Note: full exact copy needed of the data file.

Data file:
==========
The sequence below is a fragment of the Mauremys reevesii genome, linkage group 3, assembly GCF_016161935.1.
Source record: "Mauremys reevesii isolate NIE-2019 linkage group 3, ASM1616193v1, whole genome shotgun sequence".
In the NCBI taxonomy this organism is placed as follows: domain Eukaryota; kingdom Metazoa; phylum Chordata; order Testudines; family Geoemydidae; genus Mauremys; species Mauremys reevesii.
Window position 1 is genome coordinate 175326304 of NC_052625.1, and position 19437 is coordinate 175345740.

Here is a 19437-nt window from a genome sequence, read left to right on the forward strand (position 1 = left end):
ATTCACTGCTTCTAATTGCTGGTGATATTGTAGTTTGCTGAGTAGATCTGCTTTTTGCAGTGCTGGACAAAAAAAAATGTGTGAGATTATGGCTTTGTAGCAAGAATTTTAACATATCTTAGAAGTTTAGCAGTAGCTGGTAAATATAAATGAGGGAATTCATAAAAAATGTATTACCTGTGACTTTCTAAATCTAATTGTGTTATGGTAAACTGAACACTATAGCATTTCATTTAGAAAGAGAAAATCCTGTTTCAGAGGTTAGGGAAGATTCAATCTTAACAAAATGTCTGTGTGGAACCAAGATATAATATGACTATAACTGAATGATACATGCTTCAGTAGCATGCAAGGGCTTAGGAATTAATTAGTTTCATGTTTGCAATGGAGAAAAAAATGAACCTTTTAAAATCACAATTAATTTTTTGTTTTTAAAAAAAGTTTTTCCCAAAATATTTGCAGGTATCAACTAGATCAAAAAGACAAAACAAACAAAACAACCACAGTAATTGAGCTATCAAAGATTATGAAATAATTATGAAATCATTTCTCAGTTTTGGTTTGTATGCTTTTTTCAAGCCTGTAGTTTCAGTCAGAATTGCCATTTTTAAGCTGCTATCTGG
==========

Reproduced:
The sequence below is a fragment of the Mauremys reevesii genome, linkage group 3, assembly GCF_016161935.1.
Source record: "Mauremys reevesii isolate NIE-2019 linkage group 3, ASM1616193v1, whole genome shotgun sequence".
In the NCBI taxonomy this organism is placed as follows: domain Eukaryota; kingdom Metazoa; phylum Chordata; order Testudines; family Geoemydidae; genus Mauremys; species Mauremys reevesii.
Window position 1 is genome coordinate 175326304 of NC_052625.1, and position 19437 is coordinate 175345740.

Here is a 19437-nt window from a genome sequence, read left to right on the forward strand (position 1 = left end):
ATTCACTGCTTCTAATTGCTGGTGATATTGTAGTTTGCTGAGTAGATCTGCTTTTTGCAGTGCTGGACAAAAAAAAATGTGTGAGATTATGGCTTTGTAGCAAGAATTTTAACATATCTTAGAAGTTTAGCAGTAGCTGGTAAATATAAATGAGGGAATTCATAAAAAATGTATTACCTGTGACTTTCTAAATCTAATTGTGTTATGGTAAACTGAACACTATAGCATTTCATTTAGAAAGAGAAAATCCTGTTTCAGAGGTTAGGGAAGATTCAATCTTAACAAAATGTCTGTGTGGAACCAAGATATAATATGACTATAACTGAATGATACATGCTTCAGTAGCATGCAAGGGCTTAGGAATTAATTAGTTTCATGTTTGCAATGGAGAAAAAAATGAACCTTTTAAAATCACAATTAATTTTTTGTTTTTAAAAAAAGTTTTTCCCAAAATATTTGCAGGTATCAACTAGATCAAAAAGACAAAACAAACAAAACAACCACAGTAATTGAGCTATCAAAGATTATGAAATAATTATGAAATCATTTCTCAGTTTTGGTTTGTATGCTTTTTTCAAGCCTGTAGTTTCAGTCAGAATTGCCATTTTTAAGCTGCTATCTGG